Tuesday, November 23, 2004

Mahan Abedin launches attach on Former President Ali Akbar Hashemi Rafsanjani

Likudnik Fantasies: Vile and Shameful Slander by Mahan Abedin:

Mahan Abedin has launched an attempt to thwart the will of the people by spreading vile and shameful charges. Abedin is so proficient at mud-slinging that if he was here in the United States he would be welcome in President Bush's campaign.

"The Rafsanjani years could not be more different from the Moussavi era. Given the ludicrously pompous title of "commander of construction" by his supporters, Rafsanjani presided over the deconstruction of all the economic and social gains of the previous decade. Within a few years his government had incurred foreign debts exceeding US$30 billion. The efficiency of the Iranian civil service - ranking as the most noteworthy achievement of Moussavi - was relentlessly rolled back as cronyism, incompetence and rampant corruption gradually displaced meritocracy, efficiency and transparency.

Celebrated in the West as a modernist and a pragmatist, Rafsanjani in fact orchestrated the rise to power of the conservative coalition. Misrepresented in the West as defenders of Iranian and Islamic tradition, the conservatives are in fact distinguished by the colossal commercial interests of their influential constituents. The conservative coalition that is relentlessly trying to secure all bastions of power in the country today is chiefly made up of shadowy organizations such as Habibollah Asgar-Owladi's "Islamic Coalition Party", secretive clerics who pull strings from the shadows and ambitious offspring of leading clerics who have forged strong commercial links with rich and influential Iranian exiles in the cosmopolitan cities of Paris, London, Washington and Los Angeles.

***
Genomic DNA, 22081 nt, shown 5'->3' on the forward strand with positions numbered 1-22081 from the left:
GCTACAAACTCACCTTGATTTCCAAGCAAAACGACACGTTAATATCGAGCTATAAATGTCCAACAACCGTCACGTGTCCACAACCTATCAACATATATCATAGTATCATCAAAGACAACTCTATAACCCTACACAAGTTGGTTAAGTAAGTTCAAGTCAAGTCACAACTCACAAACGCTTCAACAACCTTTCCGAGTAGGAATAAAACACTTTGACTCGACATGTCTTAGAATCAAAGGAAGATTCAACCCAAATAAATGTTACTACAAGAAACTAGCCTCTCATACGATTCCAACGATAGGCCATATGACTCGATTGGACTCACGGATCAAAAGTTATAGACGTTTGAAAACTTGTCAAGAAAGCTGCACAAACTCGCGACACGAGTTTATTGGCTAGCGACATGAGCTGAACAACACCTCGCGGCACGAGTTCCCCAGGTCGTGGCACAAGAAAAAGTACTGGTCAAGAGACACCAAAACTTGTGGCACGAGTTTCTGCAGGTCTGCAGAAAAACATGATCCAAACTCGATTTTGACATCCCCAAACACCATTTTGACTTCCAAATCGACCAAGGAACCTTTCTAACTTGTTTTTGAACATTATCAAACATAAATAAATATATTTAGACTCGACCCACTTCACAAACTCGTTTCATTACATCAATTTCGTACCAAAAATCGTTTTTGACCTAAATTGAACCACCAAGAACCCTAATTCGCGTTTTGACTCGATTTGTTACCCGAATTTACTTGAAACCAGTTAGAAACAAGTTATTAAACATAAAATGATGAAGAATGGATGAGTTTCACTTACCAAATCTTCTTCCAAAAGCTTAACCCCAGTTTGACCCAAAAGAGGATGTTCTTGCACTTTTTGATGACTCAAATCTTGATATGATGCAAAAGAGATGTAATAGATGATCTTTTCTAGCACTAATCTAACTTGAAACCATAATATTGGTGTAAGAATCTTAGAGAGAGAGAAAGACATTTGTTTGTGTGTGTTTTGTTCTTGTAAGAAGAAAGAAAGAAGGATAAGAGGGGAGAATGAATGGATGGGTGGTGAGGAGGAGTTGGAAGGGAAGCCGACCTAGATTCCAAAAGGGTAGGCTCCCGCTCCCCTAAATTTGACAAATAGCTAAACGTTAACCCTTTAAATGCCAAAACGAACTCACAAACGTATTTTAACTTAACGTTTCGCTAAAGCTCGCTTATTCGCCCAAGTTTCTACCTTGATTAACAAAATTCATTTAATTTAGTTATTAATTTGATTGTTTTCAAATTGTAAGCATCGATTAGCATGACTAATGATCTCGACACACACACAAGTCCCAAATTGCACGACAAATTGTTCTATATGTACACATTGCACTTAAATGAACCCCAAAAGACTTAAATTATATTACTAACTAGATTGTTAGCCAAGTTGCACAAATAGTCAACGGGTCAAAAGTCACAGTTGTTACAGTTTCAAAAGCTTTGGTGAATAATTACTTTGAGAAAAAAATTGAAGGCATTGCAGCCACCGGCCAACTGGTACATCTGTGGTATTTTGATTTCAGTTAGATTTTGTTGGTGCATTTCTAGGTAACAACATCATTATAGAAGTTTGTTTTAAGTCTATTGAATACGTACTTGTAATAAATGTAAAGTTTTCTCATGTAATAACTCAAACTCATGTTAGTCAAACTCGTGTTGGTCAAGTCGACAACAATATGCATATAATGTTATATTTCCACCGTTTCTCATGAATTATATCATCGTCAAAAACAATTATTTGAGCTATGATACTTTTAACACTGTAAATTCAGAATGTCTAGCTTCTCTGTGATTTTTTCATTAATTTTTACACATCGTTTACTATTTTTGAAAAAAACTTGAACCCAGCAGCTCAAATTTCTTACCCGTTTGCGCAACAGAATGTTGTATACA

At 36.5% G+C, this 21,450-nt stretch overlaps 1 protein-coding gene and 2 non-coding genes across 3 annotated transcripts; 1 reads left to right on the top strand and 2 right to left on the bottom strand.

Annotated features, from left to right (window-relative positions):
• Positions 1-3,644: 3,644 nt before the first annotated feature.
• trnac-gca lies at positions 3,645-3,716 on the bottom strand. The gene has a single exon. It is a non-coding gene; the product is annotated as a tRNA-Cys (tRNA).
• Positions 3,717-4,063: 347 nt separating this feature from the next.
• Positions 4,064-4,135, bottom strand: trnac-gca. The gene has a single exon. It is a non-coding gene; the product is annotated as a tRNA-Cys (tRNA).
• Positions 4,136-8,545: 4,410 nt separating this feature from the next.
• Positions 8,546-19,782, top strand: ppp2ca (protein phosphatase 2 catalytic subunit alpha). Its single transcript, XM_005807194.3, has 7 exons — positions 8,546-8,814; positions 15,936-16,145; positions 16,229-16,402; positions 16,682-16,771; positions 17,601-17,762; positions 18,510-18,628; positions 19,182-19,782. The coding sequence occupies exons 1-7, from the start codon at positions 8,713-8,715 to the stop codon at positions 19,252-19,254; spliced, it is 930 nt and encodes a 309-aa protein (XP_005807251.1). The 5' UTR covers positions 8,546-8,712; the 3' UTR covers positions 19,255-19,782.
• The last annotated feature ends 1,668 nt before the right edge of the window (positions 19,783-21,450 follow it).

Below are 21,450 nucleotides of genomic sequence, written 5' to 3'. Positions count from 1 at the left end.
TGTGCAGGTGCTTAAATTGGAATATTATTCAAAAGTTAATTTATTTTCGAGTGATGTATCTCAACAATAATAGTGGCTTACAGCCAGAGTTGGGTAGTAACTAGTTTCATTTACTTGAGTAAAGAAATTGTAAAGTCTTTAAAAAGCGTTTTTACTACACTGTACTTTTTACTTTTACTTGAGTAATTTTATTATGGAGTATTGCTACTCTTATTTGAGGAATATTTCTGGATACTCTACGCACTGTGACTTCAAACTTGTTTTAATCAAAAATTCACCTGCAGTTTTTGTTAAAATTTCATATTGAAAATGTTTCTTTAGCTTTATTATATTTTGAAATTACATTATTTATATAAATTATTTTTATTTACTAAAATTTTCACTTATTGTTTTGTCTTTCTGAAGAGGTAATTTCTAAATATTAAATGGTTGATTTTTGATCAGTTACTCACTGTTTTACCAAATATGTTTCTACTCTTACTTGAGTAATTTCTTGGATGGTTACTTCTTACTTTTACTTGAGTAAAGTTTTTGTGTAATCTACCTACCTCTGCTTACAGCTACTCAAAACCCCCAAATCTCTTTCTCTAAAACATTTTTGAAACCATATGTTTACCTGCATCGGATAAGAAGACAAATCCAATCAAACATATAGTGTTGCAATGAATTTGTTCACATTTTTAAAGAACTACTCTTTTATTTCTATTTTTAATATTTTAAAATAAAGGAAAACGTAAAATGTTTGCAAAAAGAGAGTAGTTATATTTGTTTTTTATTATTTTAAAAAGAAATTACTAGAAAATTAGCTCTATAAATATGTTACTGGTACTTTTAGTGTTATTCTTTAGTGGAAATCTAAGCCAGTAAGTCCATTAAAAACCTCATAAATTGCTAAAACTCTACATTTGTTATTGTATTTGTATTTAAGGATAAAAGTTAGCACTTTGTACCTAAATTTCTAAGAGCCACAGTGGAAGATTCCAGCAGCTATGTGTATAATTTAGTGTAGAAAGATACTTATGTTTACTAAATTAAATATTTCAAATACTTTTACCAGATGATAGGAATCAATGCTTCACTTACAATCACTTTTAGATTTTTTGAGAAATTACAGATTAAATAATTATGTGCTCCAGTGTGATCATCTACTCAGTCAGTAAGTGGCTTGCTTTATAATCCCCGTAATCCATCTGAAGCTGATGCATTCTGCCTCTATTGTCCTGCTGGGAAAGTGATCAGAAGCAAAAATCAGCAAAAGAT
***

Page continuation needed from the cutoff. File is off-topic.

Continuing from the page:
Rafsanjani's single-minded pursuit of consolidating his own power led him to strike Faustian deals with widely different constituencies. His courting of shadowy politicized clerics enabled these wily old men to not only broaden their political influence but also gain a foothold in the impenetrable sanctums of the Islamic Republic's powerful intelligence community. This had disastrous consequences, as evidenced by the serial murders of leading dissidents, journalists and artists. Rather bizarrely, Rafsanjani courted elements of the previous regime at the same time. Functionaries in the civil service back in the 1970s were invited back to the country as "consultants" to ministers. One such candidate - known for his strong links to the deposed Shah's family - was made a senior manager in the country's main tourist organization before he was literally forced out of his office by families who had lost relatives during the Iranian revolution.
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